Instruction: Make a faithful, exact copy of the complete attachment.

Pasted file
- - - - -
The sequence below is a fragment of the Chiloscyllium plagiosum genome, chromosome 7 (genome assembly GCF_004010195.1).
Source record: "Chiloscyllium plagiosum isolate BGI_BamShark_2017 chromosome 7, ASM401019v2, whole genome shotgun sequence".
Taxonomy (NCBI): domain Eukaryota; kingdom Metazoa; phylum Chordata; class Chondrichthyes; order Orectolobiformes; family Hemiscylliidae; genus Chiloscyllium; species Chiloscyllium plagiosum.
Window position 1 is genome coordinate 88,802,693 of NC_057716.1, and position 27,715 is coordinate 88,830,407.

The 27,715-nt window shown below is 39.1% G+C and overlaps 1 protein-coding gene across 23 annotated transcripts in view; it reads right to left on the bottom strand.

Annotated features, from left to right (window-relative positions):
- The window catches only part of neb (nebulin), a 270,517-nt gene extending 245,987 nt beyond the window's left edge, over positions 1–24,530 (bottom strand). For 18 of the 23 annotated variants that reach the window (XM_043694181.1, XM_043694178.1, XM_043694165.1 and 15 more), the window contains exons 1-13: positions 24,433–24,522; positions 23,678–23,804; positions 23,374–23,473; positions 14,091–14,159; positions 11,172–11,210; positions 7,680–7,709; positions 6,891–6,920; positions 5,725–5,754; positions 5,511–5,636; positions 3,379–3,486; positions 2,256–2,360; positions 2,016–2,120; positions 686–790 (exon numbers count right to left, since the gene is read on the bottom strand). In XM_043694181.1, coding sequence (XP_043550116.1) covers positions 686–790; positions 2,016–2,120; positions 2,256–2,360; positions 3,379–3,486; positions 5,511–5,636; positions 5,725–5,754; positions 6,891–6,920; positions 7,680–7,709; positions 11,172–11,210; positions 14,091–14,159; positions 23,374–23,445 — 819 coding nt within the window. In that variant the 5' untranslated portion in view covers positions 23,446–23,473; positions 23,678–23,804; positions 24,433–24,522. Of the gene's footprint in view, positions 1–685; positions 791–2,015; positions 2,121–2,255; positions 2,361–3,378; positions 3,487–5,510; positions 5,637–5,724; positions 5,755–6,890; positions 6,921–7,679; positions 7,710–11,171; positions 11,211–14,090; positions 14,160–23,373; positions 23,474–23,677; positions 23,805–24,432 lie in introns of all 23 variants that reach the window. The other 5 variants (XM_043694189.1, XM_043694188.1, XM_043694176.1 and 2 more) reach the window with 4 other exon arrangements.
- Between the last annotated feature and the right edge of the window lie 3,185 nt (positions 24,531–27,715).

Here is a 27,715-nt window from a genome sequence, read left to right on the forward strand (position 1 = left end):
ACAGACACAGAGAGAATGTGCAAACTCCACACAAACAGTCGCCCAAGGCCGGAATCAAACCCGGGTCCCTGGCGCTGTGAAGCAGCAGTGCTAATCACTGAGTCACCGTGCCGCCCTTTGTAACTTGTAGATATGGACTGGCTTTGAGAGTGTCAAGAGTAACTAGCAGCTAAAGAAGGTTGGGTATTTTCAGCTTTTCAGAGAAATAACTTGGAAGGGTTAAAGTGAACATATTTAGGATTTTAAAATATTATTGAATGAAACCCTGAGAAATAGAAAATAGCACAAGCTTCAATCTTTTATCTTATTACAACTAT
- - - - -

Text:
The sequence below is a fragment of the Chiloscyllium plagiosum genome, chromosome 7 (genome assembly GCF_004010195.1).
Source record: "Chiloscyllium plagiosum isolate BGI_BamShark_2017 chromosome 7, ASM401019v2, whole genome shotgun sequence".
Taxonomy (NCBI): domain Eukaryota; kingdom Metazoa; phylum Chordata; class Chondrichthyes; order Orectolobiformes; family Hemiscylliidae; genus Chiloscyllium; species Chiloscyllium plagiosum.
Window position 1 is genome coordinate 88,802,693 of NC_057716.1, and position 27,715 is coordinate 88,830,407.

The 27,715-nt window shown below is 39.1% G+C and overlaps 1 protein-coding gene across 23 annotated transcripts in view; it reads right to left on the bottom strand.

Annotated features, from left to right (window-relative positions):
- The window catches only part of neb (nebulin), a 270,517-nt gene extending 245,987 nt beyond the window's left edge, over positions 1–24,530 (bottom strand). For 18 of the 23 annotated variants that reach the window (XM_043694181.1, XM_043694178.1, XM_043694165.1 and 15 more), the window contains exons 1-13: positions 24,433–24,522; positions 23,678–23,804; positions 23,374–23,473; positions 14,091–14,159; positions 11,172–11,210; positions 7,680–7,709; positions 6,891–6,920; positions 5,725–5,754; positions 5,511–5,636; positions 3,379–3,486; positions 2,256–2,360; positions 2,016–2,120; positions 686–790 (exon numbers count right to left, since the gene is read on the bottom strand). In XM_043694181.1, coding sequence (XP_043550116.1) covers positions 686–790; positions 2,016–2,120; positions 2,256–2,360; positions 3,379–3,486; positions 5,511–5,636; positions 5,725–5,754; positions 6,891–6,920; positions 7,680–7,709; positions 11,172–11,210; positions 14,091–14,159; positions 23,374–23,445 — 819 coding nt within the window. In that variant the 5' untranslated portion in view covers positions 23,446–23,473; positions 23,678–23,804; positions 24,433–24,522. Of the gene's footprint in view, positions 1–685; positions 791–2,015; positions 2,121–2,255; positions 2,361–3,378; positions 3,487–5,510; positions 5,637–5,724; positions 5,755–6,890; positions 6,921–7,679; positions 7,710–11,171; positions 11,211–14,090; positions 14,160–23,373; positions 23,474–23,677; positions 23,805–24,432 lie in introns of all 23 variants that reach the window. The other 5 variants (XM_043694189.1, XM_043694188.1, XM_043694176.1 and 2 more) reach the window with 4 other exon arrangements.
- Between the last annotated feature and the right edge of the window lie 3,185 nt (positions 24,531–27,715).

Here is a 27,715-nt window from a genome sequence, read left to right on the forward strand (position 1 = left end):
ACAGACACAGAGAGAATGTGCAAACTCCACACAAACAGTCGCCCAAGGCCGGAATCAAACCCGGGTCCCTGGCGCTGTGAAGCAGCAGTGCTAATCACTGAGTCACCGTGCCGCCCTTTGTAACTTGTAGATATGGACTGGCTTTGAGAGTGTCAAGAGTAACTAGCAGCTAAAGAAGGTTGGGTATTTTCAGCTTTTCAGAGAAATAACTTGGAAGGGTTAAAGTGAACATATTTAGGATTTTAAAATATTATTGAATGAAACCCTGAGAAATAGAAAATAGCACAAGCTTCAATCTTTTATCTTATTACAACTAT